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From: David Abrahams (dave_at_[hidden])
Date: 2002-10-01 09:43:11

From: "Peter Dimov" <pdimov_at_[hidden]>

> If you test the weak_ptr, you'll see that it will properly report that
> expired(); use_count() will be zero; and if you try to construct a
> shared_ptr from it, the construction will fail.
> > But when I am using weak_ptr with intrusive_ptr it know works like
> > pointer?
> >
> > I think I missed something. Is it bug or feature?
> It is a "feature". The reference count is contained in counted_base, and
> it's embedded into the object. It is not possible to destroy the object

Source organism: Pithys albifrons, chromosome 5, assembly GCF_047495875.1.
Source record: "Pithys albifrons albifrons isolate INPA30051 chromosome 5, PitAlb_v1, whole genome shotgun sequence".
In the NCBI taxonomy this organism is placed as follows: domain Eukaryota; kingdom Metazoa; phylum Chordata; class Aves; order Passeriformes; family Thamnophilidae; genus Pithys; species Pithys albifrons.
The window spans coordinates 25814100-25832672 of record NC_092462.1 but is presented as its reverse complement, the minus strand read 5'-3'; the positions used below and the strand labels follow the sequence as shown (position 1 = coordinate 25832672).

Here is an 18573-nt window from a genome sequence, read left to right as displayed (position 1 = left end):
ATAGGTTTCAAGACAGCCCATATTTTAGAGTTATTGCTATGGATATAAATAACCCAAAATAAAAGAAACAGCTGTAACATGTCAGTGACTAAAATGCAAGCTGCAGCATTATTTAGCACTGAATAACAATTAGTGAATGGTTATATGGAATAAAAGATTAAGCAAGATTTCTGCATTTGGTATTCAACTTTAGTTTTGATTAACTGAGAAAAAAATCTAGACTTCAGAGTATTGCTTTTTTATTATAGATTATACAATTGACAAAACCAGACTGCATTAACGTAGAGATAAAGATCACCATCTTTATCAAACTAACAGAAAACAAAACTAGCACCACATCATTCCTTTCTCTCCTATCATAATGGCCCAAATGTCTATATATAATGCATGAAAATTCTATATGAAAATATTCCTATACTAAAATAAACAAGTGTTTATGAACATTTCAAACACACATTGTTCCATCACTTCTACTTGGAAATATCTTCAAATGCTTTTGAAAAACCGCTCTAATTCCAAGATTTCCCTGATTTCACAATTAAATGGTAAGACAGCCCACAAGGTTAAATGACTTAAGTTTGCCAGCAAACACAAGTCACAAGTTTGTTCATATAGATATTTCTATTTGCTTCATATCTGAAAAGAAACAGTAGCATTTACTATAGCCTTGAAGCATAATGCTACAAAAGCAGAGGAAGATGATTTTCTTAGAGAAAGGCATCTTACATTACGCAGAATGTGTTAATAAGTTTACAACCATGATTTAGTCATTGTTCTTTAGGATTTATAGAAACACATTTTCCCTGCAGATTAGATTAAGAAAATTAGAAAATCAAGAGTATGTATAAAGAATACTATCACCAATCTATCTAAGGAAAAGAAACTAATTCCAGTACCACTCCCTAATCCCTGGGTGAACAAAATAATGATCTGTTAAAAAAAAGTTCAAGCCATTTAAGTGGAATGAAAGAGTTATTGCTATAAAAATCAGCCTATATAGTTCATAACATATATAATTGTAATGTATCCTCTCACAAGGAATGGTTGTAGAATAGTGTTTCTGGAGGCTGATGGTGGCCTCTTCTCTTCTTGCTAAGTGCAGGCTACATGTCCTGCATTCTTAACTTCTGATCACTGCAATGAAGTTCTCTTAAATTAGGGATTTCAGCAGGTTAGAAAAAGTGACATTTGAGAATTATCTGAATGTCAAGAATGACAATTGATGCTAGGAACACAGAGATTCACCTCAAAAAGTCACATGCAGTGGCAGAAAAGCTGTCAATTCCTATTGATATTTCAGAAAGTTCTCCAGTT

> without also destroying the counted_base, and this cannot happen while
> are still weak pointers to that counted_base. That's why
> counted_base::dispose() is invoked when the last shared_ptr is destroyed,
> let you release the resources contained in your object.

I don't know how long I'll be able to hold this position in the face of
move semantics, but so far I've been successful at promoting the idea that
a "destructible but otherwise unusable" state is misguided for most
classes. One thing I don't like about this arrangement is that is tends to
encourage that sort of design. I think it might be avoidable by having the
user inherit from something like this:

struct intrusive_count
    intrusive_count() : count(new counted_base) {}
    ~intrusive_count() { if (count->weak_count == 0) delete count; }
    counted_base* count;

Just a thought.

           David Abrahams * Boost Consulting
dave_at_[hidden] *

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